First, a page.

Linked by Thom Holwerda on Sun 11th Nov 2012 15:49 UTC
Windows "Yesterday my desktop died, and so I went ahead and got a brand new Windows 8 laptop. It's always been my feeling that as years go on, user experience has been going down for people who use a computer and the Internet, because of decisions all companies make that are clearly anti-user, either because they think they know best, or in many cases, for financial gains. But from spending all night reinstalling everything and customizing the laptop, I realized just how bad it has become." Probably the biggest reason to go Mac or Linux. Such a shame Microsoft found it more important to pressure OEMs into silly Secure Boot nonsense instead of doing something about the anti-user crapware disaster. Goes to show who Microsoft cares about. Hint: it ain't you.
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Earl C Pottinger
Member since:
2008-07-12

Sorry, but right up to the Amiga *NONE* of the bundled software was installed into your computer and running in the background whether you wanted it or not.

It only was when bundles came installed in the OS itself did users run into problems.

Go further back if you want to talk about bundles, many CPM systems came with them, but as far as I know on microcomputers you did not get this software forced onto you in such a manner that you had problems disabling the installed bundles until Windows came along.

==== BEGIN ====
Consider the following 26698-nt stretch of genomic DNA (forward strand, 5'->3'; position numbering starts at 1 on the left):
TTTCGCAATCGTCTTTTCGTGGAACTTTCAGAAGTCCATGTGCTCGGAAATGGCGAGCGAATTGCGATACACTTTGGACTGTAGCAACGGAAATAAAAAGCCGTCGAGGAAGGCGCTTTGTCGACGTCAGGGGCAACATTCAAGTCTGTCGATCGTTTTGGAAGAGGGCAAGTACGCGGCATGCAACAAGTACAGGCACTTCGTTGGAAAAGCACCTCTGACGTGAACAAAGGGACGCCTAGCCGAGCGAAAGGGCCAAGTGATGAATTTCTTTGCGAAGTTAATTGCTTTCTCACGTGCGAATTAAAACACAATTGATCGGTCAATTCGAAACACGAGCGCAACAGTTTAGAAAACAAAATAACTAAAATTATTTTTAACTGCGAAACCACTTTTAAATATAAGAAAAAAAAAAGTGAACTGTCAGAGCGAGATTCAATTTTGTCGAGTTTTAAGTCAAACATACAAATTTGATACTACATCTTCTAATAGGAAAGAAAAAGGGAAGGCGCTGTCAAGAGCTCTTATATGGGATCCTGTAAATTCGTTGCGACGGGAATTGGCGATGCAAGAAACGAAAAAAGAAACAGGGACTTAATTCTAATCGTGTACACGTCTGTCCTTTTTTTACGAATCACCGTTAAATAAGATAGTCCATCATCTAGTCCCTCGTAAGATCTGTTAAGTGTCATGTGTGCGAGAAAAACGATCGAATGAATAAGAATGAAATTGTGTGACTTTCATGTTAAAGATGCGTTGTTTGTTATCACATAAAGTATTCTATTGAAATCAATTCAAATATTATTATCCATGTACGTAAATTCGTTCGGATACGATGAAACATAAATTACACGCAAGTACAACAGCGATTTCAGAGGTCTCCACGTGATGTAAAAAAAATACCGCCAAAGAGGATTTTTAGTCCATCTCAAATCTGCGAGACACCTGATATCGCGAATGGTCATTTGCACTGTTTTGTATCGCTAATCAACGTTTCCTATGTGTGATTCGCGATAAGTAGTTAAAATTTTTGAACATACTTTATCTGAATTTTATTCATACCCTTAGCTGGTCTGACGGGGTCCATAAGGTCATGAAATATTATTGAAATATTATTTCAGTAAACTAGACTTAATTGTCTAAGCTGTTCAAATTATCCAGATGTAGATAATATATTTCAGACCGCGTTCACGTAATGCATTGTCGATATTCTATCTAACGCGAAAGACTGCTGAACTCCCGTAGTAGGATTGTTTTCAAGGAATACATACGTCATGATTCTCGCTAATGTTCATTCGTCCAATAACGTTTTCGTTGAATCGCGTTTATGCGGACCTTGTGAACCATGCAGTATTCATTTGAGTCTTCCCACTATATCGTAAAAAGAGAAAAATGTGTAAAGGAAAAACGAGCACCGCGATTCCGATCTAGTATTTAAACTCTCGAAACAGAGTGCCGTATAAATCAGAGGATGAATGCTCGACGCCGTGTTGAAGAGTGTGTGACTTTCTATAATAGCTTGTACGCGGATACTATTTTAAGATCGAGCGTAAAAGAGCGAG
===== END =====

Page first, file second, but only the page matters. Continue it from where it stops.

And even then the early Windows bundles were easy to remove and did not add all sort of hidden code to your booting system.

Edited 2012-11-11 16:57 UTC

Reply Parent Score: 6

RE[3]: Ubuntu is doing the same
by leech on Sun 11th Nov 2012 18:34 in reply to "RE[2]: Ubuntu is doing the same"
leech Member since:
2006-01-10

Yeah, providing software (that was useful) in a bundle with the old systems is completely different than pre-installed crapware that is installed with Modern systems.

Bit of a difference when you include Dungeon Master for the Atari ST in a "Gaming bundle" than installing a billion toolbars in Windows.

When talking about 'bundles' how about Java now offering to install McAfee? Or Cnet bundling various crap ware in GPL'd software?

Reply Parent Score: 5

Savior Member since:
2006-09-02

Sorry, but right up to the Amiga *NONE* of the bundled software was installed into your computer and running in the background whether you wanted it or not.


Hardly needs to be mentioned that the same was obviously true for the Spectrum and C64 bundles. ;)

Reply Parent Score: 2

moondevil Member since:
2005-07-08

Except for the cases of some Spectrum compatible computers which had some games available in ROM.

Reply Parent Score: 2

moondevil Member since:
2005-07-08

My point is that OEMs having been doing this since the early days.

The reason why they weren't so extreme as nowadays is because in most of those systems they weren't allowed to change the built-in ROMs were the operating system was loaded from.

Reply Parent Score: 1

daedalus Member since:
2011-01-14

Exactly. So the bundled software was something the user had to "opt in" to use, i.e. put the disk or tape into its drive and load it onto the computer. Totally different thing to stuff being installed as if it were a part of the computer.

Reply Parent Score: 1